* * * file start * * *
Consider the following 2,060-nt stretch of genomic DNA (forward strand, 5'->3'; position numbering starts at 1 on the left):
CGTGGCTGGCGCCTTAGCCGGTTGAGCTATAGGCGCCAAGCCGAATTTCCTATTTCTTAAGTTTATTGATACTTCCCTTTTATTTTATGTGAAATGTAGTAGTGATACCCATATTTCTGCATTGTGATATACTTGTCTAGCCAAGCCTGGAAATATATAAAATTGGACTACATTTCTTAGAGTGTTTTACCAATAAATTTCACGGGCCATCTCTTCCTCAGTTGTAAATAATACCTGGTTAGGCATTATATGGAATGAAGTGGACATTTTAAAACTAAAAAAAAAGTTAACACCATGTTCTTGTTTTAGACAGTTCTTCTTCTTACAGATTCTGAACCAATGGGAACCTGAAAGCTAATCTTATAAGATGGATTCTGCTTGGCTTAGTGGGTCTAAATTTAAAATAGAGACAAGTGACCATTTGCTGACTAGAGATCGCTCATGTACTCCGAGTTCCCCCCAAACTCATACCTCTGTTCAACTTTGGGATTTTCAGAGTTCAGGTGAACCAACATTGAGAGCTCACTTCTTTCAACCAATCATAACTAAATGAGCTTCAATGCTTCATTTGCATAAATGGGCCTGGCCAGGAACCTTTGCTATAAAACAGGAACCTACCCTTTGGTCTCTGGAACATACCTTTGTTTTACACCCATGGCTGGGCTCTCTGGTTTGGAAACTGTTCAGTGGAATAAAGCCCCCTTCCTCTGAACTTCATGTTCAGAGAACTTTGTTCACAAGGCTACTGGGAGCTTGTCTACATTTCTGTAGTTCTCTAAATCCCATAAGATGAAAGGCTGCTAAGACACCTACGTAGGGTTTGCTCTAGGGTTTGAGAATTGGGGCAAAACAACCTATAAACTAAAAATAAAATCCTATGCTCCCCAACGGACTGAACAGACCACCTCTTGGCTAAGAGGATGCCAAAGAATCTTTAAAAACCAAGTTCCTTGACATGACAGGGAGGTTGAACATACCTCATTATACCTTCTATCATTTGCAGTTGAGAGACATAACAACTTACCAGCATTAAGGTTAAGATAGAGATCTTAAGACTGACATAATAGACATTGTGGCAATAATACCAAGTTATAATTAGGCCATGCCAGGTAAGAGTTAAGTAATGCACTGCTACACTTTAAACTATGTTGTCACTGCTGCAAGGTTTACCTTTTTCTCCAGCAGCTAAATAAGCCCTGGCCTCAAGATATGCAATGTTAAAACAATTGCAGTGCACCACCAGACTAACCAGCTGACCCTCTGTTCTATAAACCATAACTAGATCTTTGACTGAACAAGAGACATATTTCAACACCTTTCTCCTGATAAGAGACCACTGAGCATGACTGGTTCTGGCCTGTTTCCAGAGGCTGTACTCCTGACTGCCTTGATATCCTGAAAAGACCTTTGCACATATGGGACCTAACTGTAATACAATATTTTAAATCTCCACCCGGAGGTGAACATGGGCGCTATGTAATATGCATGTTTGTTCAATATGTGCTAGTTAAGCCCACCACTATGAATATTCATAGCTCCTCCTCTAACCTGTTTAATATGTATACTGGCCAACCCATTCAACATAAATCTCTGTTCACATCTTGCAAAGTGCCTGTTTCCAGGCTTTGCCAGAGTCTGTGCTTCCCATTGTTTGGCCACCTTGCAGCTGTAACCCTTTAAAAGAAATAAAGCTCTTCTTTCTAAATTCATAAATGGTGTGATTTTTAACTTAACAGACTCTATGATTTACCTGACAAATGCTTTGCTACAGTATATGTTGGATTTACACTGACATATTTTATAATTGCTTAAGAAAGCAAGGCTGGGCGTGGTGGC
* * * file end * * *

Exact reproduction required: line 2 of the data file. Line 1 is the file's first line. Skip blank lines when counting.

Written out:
CGTGGCTGGCGCCTTAGCCGGTTGAGCTATAGGCGCCAAGCCGAATTTCCTATTTCTTAAGTTTATTGATACTTCCCTTTTATTTTATGTGAAATGTAGTAGTGATACCCATATTTCTGCATTGTGATATACTTGTCTAGCCAAGCCTGGAAATATATAAAATTGGACTACATTTCTTAGAGTGTTTTACCAATAAATTTCACGGGCCATCTCTTCCTCAGTTGTAAATAATACCTGGTTAGGCATTATATGGAATGAAGTGGACATTTTAAAACTAAAAAAAAAGTTAACACCATGTTCTTGTTTTAGACAGTTCTTCTTCTTACAGATTCTGAACCAATGGGAACCTGAAAGCTAATCTTATAAGATGGATTCTGCTTGGCTTAGTGGGTCTAAATTTAAAATAGAGACAAGTGACCATTTGCTGACTAGAGATCGCTCATGTACTCCGAGTTCCCCCCAAACTCATACCTCTGTTCAACTTTGGGATTTTCAGAGTTCAGGTGAACCAACATTGAGAGCTCACTTCTTTCAACCAATCATAACTAAATGAGCTTCAATGCTTCATTTGCATAAATGGGCCTGGCCAGGAACCTTTGCTATAAAACAGGAACCTACCCTTTGGTCTCTGGAACATACCTTTGTTTTACACCCATGGCTGGGCTCTCTGGTTTGGAAACTGTTCAGTGGAATAAAGCCCCCTTCCTCTGAACTTCATGTTCAGAGAACTTTGTTCACAAGGCTACTGGGAGCTTGTCTACATTTCTGTAGTTCTCTAAATCCCATAAGATGAAAGGCTGCTAAGACACCTACGTAGGGTTTGCTCTAGGGTTTGAGAATTGGGGCAAAACAACCTATAAACTAAAAATAAAATCCTATGCTCCCCAACGGACTGAACAGACCACCTCTTGGCTAAGAGGATGCCAAAGAATCTTTAAAAACCAAGTTCCTTGACATGACAGGGAGGTTGAACATACCTCATTATACCTTCTATCATTTGCAGTTGAGAGACATAACAACTTACCAGCATTAAGGTTAAGATAGAGATCTTAAGACTGACATAATAGACATTGTGGCAATAATACCAAGTTATAATTAGGCCATGCCAGGTAAGAGTTAAGTAATGCACTGCTACACTTTAAACTATGTTGTCACTGCTGCAAGGTTTACCTTTTTCTCCAGCAGCTAAATAAGCCCTGGCCTCAAGATATGCAATGTTAAAACAATTGCAGTGCACCACCAGACTAACCAGCTGACCCTCTGTTCTATAAACCATAACTAGATCTTTGACTGAACAAGAGACATATTTCAACACCTTTCTCCTGATAAGAGACCACTGAGCATGACTGGTTCTGGCCTGTTTCCAGAGGCTGTACTCCTGACTGCCTTGATATCCTGAAAAGACCTTTGCACATATGGGACCTAACTGTAATACAATATTTTAAATCTCCACCCGGAGGTGAACATGGGCGCTATGTAATATGCATGTTTGTTCAATATGTGCTAGTTAAGCCCACCACTATGAATATTCATAGCTCCTCCTCTAACCTGTTTAATATGTATACTGGCCAACCCATTCAACATAAATCTCTGTTCACATCTTGCAAAGTGCCTGTTTCCAGGCTTTGCCAGAGTCTGTGCTTCCCATTGTTTGGCCACCTTGCAGCTGTAACCCTTTAAAAGAAATAAAGCTCTTCTTTCTAAATTCATAAATGGTGTGATTTTTAACTTAACAGACTCTATGATTTACCTGACAAATGCTTTGCTACAGTATATGTTGGATTTACACTGACATATTTTATAATTGCTTAAGAAAGCAAGGCTGGGCGTGGTGGC